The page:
Drugs and the Church

by michaelbhall

Virtually every member of the Church of Christ that I have met believes that using drugs is sinful.  Most of the arguments they offer to prove this have serious flaws.  Here’s a list of many anti-drug arguments are bad.

Bad theology:  Some Christians argue that drugs are inherently immoral. However, God created everything, and everything he created was “good” (cf. Gen. 1 and 2).  Now, certain synthetic drugs would be excluded from this theological consideration, but organic drugs like tobacco and marijuana were most certainly created by God, and therefore have his stamp of approval.  This does not mean that God expects man to get high, but the claim that drug use is wrong because drugs are inherently immoral is simply absurd.

Double Standards Regarding Drug Use: Some Christians disapprove of certain drugs because they are illegal (think LSD, Marijuana, Ecstasy, etc.).  However, these same Christians readily approve prescription drugs simply because the government has approved of their (limited) usage.  That the government approves of one drug but bans another is not proof of the morality or immorality of using any given drug.  The government is not the arbiter of morality, God is.  As such, the ultimate standard for the morality of using a given drug is not the government but God.

Bad Terminology:  Some Christians argue that drugs are wrong because they are mind-altering.  There is simply no way to prove this, except tautologically. Even then, any given tautology could only apply to the one asserting it.

Bad Science:  Some Christians recognize that a more-provable assertion is that drugs are brain-altering.  This assertion is predicated on a false assumption.  Namely, that the brain is a static organ.  Neurological research indicates that the brain is very much a dynamic organ (cf. The Brain That Changes Itself by Norman Doidge), changing its structure on a daily basis.  Its function also varies second-to-second.  This means that the assertion is based on the assumption that there is a “normal” (or static) state of the brain that drug use causes deviation from.  There is absolutely no evidence for this view.  In fact, most evidence suggests the exact opposite.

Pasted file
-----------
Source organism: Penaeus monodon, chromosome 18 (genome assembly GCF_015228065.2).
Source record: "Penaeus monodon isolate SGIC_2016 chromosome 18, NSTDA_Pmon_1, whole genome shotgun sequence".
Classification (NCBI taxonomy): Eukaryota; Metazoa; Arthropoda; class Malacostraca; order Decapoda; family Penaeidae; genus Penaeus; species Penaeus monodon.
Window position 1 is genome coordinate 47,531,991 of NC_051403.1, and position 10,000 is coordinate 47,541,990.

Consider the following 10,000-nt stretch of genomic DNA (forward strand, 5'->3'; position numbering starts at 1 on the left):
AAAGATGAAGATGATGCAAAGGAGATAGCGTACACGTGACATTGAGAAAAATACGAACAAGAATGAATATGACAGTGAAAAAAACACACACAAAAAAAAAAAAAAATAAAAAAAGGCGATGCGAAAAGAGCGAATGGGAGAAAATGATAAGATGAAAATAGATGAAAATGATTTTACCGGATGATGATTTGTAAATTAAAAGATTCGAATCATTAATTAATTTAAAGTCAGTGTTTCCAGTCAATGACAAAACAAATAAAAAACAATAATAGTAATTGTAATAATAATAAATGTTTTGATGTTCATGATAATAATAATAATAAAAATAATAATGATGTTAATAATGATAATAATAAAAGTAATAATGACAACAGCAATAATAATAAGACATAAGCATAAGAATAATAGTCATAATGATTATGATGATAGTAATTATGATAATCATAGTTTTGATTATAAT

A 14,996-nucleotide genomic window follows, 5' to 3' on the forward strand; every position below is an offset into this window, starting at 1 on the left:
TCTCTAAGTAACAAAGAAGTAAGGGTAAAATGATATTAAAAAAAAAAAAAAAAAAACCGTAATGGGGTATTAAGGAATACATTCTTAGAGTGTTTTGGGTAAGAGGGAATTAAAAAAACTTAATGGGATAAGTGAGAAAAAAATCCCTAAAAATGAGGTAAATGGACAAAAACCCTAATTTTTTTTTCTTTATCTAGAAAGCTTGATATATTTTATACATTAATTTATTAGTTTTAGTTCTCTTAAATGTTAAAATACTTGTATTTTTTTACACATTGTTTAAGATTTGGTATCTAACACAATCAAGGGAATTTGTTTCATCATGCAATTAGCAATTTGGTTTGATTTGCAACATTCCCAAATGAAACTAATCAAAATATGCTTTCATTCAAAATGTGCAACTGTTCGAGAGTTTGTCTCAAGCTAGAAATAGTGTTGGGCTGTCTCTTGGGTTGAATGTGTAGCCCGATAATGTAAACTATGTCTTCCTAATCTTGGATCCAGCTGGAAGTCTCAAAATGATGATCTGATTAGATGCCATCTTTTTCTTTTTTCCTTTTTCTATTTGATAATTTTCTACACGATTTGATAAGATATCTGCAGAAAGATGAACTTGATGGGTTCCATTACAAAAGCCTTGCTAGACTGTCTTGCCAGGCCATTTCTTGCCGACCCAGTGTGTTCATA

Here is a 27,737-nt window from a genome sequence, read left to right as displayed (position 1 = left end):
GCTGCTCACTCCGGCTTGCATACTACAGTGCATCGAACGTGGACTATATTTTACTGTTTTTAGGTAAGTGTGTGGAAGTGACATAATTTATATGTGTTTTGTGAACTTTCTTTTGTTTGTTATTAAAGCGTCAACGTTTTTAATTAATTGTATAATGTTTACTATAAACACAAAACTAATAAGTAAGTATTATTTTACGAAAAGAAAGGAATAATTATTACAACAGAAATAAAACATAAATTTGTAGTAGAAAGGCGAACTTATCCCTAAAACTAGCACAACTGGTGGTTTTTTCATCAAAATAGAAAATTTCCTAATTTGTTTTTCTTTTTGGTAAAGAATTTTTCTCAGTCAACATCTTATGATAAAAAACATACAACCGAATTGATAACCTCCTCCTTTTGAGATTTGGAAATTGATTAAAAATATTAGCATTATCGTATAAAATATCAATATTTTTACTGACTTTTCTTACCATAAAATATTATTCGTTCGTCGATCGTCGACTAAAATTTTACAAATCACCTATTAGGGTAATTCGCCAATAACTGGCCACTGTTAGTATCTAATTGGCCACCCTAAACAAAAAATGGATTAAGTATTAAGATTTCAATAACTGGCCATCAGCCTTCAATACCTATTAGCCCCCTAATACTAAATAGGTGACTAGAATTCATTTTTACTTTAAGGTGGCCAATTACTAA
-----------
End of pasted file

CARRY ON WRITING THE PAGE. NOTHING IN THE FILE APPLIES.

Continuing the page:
Double Standards Regarding Drug Effects:  Some Christians argue that drugs have a measurable impact on brain function, by the way they stimulate the brain.  This argument is hypocritical in a variety of ways.  First, all stimuli have a measurable impact on the brain (eating food produces a sort of high, drinking a soft drink produces a sort of high, standing in sunshine produces a sort of high, etc.).  Second, some drugs impact the brain in the same way certain God-approved activities do. For example, ingesting crack is neurologically identical to having sex.  Are these same Christians now going to condemn any and all forms of sex because it has a measurable impact on brain function?

Bad Statistics:  Some Christians claim that drug usage is a gateway to other sins (e.g. smoking pot leads people to participate in crimes unrelated to drug use, like theft).  A simple statistical analysis shows this claim to be false, for it is reported that around 41% of adult Americans have tried pot.  Yet, less than 22% of all adult Americans have committed some sort of crime.  For those who are bad at math, 22 is less than 41.  This means that, at best, there is a slightly better than 50% chance that a drug user will also be a criminal.  50-50 odds just aren’t that good.  Thus, there is minimal positive correlation between drug use and other crime, and so this assertion is also false.

Term Conflation– Many Christians have a tendency to treat all drugs the same.  However, there is simply too broad a range of drugs to lump them all together.  Hallucinogens are different from depressants, from stimulants, from amphetamines, etc.  Not only that, they also fail to consider the difference between organic and synthetic drugs.  Different drugs have different purposes and uses, and these need to be considered when addressing the issue of drugs.

When all is said and done, it appears that many in the church have failed to think through this issue as they ought.  This failure to consider the issue of drug use has led to sloppy thinking, sloppy argumentation, and bad doctrine.  We need to do better.